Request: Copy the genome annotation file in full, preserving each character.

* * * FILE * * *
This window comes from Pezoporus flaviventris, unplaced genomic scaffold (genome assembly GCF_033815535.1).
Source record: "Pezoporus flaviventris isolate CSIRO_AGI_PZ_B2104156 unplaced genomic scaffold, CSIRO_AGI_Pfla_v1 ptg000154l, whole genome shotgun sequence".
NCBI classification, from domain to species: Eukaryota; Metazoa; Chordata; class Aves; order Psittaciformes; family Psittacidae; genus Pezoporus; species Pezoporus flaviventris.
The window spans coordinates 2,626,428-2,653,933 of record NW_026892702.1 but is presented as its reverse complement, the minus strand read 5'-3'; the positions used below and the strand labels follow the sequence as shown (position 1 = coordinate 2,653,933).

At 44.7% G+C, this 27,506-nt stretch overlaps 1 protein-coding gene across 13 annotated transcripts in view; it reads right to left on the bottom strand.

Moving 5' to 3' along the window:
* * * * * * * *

This window comes from Pezoporus flaviventris, unplaced genomic scaffold (genome assembly GCF_033815535.1).
Source record: "Pezoporus flaviventris isolate CSIRO_AGI_PZ_B2104156 unplaced genomic scaffold, CSIRO_AGI_Pfla_v1 ptg000154l, whole genome shotgun sequence".
NCBI classification, from domain to species: Eukaryota; Metazoa; Chordata; class Aves; order Psittaciformes; family Psittacidae; genus Pezoporus; species Pezoporus flaviventris.
The window spans coordinates 2,626,428-2,653,933 of record NW_026892702.1 but is presented as its reverse complement, the minus strand read 5'-3'; the positions used below and the strand labels follow the sequence as shown (position 1 = coordinate 2,653,933).

At 44.7% G+C, this 27,506-nt stretch overlaps 1 protein-coding gene across 13 annotated transcripts in view; it reads right to left on the bottom strand.

Moving 5' to 3' along the window: